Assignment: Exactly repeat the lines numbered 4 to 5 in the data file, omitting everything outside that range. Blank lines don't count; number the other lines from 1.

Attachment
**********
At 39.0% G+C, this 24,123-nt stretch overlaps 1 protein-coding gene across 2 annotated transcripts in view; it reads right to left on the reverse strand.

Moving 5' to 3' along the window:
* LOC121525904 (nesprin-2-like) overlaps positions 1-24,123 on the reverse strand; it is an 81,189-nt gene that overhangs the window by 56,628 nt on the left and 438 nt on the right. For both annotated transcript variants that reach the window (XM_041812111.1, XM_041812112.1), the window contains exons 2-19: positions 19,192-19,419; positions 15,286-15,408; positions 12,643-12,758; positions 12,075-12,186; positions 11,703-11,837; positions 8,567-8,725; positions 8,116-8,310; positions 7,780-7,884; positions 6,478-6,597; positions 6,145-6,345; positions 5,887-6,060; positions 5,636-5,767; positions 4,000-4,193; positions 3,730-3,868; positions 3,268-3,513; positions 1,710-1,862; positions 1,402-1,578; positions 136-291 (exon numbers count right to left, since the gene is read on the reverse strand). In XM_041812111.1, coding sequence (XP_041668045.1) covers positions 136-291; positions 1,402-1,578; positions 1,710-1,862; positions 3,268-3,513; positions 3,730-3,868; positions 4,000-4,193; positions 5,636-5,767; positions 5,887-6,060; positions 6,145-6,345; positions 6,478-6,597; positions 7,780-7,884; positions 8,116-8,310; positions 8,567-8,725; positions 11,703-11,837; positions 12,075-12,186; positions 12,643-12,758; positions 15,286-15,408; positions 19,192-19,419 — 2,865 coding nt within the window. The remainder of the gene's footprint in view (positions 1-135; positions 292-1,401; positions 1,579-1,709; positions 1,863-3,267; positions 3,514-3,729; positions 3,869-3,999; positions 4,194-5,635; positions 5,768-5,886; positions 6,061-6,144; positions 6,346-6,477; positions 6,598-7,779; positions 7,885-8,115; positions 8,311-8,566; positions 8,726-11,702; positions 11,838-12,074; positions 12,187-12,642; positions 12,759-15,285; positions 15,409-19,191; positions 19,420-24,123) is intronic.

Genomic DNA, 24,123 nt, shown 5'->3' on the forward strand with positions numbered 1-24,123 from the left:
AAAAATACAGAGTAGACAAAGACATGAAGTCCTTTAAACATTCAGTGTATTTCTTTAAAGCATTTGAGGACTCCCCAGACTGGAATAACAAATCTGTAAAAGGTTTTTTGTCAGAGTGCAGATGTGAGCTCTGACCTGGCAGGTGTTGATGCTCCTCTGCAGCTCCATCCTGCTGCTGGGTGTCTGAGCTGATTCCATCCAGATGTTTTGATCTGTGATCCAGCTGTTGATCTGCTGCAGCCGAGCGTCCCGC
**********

Genomic DNA, 24,123 nt, shown 5'->3' on the forward strand with positions numbered 1-24,123 from the left:
AAAAATACAGAGTAGACAAAGACATGAAGTCCTTTAAACATTCAGTGTATTTCTTTAAAGCATTTGAGGACTCCCCAGACTGGAATAACAAATCTGTAAAAGGTTTTTTGTCAGAGTGCAGATGTGAGCTCTGACCTGGCAGGTGTTGATGCTCCTCTGCAGCTCCATCCTGCTGCTGGGTGTCTGAGCTGATTCCATCCAGATGTTTTGATCTGTGATCCAGCTGTTGATCTGCTGCAGCCGAGCGTCCCGC